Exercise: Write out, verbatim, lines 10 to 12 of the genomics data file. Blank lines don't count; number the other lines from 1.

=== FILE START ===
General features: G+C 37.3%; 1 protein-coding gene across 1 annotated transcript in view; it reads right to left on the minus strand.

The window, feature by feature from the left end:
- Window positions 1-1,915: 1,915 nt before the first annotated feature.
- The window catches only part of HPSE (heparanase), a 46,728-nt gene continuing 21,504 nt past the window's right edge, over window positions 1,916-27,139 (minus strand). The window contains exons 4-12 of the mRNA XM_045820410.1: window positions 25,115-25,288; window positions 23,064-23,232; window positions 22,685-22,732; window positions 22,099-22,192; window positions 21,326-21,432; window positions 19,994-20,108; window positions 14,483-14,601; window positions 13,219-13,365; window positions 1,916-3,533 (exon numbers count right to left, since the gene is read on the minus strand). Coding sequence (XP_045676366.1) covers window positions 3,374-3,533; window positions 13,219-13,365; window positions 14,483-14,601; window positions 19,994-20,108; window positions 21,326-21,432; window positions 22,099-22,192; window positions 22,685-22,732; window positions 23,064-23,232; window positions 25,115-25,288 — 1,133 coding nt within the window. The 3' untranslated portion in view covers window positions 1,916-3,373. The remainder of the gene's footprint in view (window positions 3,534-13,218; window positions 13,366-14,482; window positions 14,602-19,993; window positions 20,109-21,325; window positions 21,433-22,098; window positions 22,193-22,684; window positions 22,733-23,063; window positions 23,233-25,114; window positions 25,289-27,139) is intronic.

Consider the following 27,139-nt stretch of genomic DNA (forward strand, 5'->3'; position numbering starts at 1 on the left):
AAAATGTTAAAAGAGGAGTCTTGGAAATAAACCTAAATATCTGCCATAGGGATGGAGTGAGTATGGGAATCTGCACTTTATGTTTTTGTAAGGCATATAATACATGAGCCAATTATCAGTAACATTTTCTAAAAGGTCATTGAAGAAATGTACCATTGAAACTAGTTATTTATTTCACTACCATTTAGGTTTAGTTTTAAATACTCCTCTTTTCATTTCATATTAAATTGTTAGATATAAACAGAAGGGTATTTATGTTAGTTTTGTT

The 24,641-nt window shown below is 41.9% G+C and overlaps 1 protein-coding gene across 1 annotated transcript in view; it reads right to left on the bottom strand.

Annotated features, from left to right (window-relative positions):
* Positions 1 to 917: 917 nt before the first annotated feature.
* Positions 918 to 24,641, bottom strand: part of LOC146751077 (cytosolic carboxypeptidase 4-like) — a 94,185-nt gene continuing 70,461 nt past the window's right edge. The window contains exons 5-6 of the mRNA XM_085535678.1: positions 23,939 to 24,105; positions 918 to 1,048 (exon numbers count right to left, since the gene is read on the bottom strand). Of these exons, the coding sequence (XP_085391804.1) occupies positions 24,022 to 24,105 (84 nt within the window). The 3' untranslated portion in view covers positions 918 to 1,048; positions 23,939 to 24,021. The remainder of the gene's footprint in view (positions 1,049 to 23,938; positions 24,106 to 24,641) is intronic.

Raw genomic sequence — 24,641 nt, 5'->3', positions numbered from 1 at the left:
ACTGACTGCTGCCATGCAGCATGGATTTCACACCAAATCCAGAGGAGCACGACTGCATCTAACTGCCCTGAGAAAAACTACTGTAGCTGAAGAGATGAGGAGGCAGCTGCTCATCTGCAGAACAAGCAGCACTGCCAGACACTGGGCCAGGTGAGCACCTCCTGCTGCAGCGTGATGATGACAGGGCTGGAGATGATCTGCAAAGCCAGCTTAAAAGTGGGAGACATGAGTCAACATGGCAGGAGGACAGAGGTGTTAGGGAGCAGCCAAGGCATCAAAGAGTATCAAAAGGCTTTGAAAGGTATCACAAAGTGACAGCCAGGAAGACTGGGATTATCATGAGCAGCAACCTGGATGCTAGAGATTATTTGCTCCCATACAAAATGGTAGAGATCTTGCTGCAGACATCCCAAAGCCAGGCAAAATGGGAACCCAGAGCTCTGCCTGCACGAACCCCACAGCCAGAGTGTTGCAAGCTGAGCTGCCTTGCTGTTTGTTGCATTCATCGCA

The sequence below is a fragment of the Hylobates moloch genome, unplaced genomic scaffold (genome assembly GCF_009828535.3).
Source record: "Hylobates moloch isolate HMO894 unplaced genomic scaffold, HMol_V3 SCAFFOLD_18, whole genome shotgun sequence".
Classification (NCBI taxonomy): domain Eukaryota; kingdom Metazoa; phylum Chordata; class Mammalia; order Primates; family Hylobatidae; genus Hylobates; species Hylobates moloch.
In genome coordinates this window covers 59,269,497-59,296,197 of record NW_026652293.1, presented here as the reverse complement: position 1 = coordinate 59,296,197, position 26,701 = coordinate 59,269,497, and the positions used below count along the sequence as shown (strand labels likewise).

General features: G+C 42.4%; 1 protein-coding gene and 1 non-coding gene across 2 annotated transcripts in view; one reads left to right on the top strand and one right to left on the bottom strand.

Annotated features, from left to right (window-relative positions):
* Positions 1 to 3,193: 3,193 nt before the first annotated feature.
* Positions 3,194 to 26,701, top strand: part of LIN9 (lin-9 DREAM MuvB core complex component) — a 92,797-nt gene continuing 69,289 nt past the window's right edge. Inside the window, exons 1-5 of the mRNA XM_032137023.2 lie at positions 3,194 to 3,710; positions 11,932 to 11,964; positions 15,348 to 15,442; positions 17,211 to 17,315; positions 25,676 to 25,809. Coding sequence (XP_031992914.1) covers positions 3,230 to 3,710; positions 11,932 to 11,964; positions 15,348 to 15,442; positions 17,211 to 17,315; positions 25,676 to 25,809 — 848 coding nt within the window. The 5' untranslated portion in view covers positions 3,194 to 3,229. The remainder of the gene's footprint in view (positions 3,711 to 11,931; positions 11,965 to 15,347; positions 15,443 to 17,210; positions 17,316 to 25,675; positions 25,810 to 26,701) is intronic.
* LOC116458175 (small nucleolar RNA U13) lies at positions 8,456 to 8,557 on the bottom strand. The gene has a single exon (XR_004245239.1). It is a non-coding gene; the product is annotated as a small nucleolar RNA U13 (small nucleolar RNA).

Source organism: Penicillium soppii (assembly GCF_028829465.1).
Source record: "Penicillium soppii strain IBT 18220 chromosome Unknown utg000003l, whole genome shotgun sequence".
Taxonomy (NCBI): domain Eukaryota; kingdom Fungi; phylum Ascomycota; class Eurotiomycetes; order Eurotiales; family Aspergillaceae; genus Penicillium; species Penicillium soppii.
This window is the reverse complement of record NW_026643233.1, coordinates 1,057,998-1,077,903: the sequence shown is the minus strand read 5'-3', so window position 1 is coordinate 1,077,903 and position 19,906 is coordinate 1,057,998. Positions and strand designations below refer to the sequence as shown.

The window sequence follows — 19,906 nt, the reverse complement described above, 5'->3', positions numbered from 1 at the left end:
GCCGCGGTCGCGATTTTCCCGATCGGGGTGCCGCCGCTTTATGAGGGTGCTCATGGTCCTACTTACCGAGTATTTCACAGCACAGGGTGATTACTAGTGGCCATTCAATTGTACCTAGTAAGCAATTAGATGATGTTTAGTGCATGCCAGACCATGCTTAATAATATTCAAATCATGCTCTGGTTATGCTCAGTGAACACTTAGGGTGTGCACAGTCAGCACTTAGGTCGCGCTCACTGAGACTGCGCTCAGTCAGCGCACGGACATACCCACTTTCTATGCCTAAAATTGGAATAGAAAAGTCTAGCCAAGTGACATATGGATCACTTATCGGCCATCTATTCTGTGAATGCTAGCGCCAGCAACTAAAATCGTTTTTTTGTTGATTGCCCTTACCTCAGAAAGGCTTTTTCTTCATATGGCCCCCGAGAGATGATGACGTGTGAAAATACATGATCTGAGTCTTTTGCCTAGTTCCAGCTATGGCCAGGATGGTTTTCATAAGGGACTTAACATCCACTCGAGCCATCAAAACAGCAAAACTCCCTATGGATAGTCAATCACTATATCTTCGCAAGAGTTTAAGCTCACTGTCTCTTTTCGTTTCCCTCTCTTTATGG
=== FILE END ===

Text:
* Positions 918 to 24,641, bottom strand: part of LOC146751077 (cytosolic carboxypeptidase 4-like) — a 94,185-nt gene continuing 70,461 nt past the window's right edge. The window contains exons 5-6 of the mRNA XM_085535678.1: positions 23,939 to 24,105; positions 918 to 1,048 (exon numbers count right to left, since the gene is read on the bottom strand). Of these exons, the coding sequence (XP_085391804.1) occupies positions 24,022 to 24,105 (84 nt within the window). The 3' untranslated portion in view covers positions 918 to 1,048; positions 23,939 to 24,021. The remainder of the gene's footprint in view (positions 1,049 to 23,938; positions 24,106 to 24,641) is intronic.

Raw genomic sequence — 24,641 nt, 5'->3', positions numbered from 1 at the left:
ACTGACTGCTGCCATGCAGCATGGATTTCACACCAAATCCAGAGGAGCACGACTGCATCTAACTGCCCTGAGAAAAACTACTGTAGCTGAAGAGATGAGGAGGCAGCTGCTCATCTGCAGAACAAGCAGCACTGCCAGACACTGGGCCAGGTGAGCACCTCCTGCTGCAGCGTGATGATGACAGGGCTGGAGATGATCTGCAAAGCCAGCTTAAAAGTGGGAGACATGAGTCAACATGGCAGGAGGACAGAGGTGTTAGGGAGCAGCCAAGGCATCAAAGAGTATCAAAAGGCTTTGAAAGGTATCACAAAGTGACAGCCAGGAAGACTGGGATTATCATGAGCAGCAACCTGGATGCTAGAGATTATTTGCTCCCATACAAAATGGTAGAGATCTTGCTGCAGACATCCCAAAGCCAGGCAAAATGGGAACCCAGAGCTCTGCCTGCACGAACCCCACAGCCAGAGTGTTGCAAGCTGAGCTGCCTTGCTGTTTGTTGCATTCATCGCA